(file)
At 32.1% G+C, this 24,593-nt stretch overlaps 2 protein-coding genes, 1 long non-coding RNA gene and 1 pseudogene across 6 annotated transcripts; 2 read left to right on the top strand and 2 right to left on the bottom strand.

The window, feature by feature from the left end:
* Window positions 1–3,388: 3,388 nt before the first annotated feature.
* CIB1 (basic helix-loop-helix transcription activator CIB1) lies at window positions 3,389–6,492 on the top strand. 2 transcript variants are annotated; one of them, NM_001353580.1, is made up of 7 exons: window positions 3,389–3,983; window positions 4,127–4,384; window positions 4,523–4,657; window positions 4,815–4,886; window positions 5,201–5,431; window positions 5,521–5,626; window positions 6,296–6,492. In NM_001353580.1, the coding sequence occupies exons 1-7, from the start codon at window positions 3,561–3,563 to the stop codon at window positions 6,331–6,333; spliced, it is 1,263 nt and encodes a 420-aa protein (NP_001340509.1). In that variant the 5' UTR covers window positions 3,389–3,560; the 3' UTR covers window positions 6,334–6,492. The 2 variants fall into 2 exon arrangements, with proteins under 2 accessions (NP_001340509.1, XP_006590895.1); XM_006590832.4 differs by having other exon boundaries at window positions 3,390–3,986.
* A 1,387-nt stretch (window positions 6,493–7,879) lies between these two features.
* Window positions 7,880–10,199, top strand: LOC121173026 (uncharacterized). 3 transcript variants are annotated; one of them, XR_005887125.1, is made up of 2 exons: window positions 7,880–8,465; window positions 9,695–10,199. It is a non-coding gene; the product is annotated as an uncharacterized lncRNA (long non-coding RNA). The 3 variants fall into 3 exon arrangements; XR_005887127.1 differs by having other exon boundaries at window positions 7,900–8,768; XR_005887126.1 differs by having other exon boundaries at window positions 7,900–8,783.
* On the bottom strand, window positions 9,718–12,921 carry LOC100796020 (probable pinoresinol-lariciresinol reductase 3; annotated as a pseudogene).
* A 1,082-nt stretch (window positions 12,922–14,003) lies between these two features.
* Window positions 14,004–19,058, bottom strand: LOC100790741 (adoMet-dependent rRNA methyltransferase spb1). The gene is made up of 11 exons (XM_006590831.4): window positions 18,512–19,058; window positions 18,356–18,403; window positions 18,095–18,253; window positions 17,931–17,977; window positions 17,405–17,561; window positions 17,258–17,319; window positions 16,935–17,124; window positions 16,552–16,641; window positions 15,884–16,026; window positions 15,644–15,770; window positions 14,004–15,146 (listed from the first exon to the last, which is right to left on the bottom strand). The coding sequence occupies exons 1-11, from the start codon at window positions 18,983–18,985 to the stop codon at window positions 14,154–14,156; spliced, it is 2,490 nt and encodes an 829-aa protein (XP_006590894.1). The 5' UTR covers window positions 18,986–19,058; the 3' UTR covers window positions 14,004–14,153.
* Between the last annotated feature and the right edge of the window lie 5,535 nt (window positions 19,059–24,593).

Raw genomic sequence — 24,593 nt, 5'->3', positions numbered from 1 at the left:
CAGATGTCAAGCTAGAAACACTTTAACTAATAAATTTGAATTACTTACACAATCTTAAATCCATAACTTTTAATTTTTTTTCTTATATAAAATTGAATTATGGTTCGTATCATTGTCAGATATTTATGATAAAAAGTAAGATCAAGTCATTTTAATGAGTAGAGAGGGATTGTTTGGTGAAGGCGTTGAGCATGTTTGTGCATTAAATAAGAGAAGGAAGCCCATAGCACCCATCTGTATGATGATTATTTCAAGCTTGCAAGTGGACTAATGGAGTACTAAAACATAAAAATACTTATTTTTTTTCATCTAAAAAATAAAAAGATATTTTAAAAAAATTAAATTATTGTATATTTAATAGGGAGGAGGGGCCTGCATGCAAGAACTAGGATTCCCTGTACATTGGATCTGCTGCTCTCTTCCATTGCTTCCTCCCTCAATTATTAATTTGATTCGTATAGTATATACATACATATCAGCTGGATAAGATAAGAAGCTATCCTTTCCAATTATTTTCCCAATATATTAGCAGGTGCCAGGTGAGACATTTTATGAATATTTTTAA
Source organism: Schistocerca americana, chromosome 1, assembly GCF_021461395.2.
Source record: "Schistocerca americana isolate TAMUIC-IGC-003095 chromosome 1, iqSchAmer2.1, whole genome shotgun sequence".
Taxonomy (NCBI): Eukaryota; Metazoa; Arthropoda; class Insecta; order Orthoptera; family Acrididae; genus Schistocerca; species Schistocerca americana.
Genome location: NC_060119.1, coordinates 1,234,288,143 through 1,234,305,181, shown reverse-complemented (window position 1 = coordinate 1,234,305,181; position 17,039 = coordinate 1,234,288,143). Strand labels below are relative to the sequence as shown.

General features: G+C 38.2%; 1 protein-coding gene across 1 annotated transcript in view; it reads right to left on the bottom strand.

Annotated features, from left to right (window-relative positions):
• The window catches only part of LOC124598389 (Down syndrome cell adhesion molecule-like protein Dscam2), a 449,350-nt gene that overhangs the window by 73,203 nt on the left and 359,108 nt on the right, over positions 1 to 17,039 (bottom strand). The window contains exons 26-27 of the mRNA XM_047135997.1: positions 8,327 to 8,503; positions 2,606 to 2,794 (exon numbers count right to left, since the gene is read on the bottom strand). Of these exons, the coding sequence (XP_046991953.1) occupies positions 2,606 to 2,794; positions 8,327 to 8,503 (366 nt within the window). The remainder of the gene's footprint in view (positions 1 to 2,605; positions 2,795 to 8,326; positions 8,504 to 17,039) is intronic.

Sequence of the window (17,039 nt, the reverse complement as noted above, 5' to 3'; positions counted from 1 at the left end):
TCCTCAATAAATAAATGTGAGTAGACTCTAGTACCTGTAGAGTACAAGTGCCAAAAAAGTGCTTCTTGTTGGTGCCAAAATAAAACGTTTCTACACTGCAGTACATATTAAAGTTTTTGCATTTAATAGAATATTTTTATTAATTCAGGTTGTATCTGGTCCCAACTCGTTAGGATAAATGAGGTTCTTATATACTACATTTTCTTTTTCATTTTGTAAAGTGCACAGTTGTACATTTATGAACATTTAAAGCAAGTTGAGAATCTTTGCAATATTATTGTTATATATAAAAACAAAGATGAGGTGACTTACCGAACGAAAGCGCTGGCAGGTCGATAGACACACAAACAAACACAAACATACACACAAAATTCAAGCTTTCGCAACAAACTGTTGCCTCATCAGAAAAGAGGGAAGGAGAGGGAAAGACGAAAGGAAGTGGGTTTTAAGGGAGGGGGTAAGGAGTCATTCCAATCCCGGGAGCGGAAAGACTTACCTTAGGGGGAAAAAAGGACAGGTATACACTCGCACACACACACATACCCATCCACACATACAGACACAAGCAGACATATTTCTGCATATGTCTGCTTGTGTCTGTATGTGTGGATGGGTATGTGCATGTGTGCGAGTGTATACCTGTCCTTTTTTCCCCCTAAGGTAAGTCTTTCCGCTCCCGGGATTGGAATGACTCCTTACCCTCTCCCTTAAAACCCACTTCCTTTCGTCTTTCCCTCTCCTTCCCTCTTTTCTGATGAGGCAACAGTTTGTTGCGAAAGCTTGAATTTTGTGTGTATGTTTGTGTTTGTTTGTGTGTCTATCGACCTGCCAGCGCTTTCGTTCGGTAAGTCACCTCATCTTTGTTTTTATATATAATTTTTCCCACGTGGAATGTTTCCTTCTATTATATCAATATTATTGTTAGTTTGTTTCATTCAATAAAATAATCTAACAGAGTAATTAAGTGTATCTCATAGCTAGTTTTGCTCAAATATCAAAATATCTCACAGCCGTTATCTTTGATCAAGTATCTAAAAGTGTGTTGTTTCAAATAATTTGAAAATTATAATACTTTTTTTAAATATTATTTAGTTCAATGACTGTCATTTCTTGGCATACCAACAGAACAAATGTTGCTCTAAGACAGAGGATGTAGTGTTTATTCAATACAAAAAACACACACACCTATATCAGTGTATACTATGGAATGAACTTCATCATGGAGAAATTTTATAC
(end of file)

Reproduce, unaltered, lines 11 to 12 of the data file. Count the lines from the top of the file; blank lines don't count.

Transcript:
Raw genomic sequence — 24,593 nt, 5'->3', positions numbered from 1 at the left:
CAGATGTCAAGCTAGAAACACTTTAACTAATAAATTTGAATTACTTACACAATCTTAAATCCATAACTTTTAATTTTTTTTCTTATATAAAATTGAATTATGGTTCGTATCATTGTCAGATATTTATGATAAAAAGTAAGATCAAGTCATTTTAATGAGTAGAGAGGGATTGTTTGGTGAAGGCGTTGAGCATGTTTGTGCATTAAATAAGAGAAGGAAGCCCATAGCACCCATCTGTATGATGATTATTTCAAGCTTGCAAGTGGACTAATGGAGTACTAAAACATAAAAATACTTATTTTTTTTCATCTAAAAAATAAAAAGATATTTTAAAAAAATTAAATTATTGTATATTTAATAGGGAGGAGGGGCCTGCATGCAAGAACTAGGATTCCCTGTACATTGGATCTGCTGCTCTCTTCCATTGCTTCCTCCCTCAATTATTAATTTGATTCGTATAGTATATACATACATATCAGCTGGATAAGATAAGAAGCTATCCTTTCCAATTATTTTCCCAATATATTAGCAGGTGCCAGGTGAGACATTTTATGAATATTTTTAA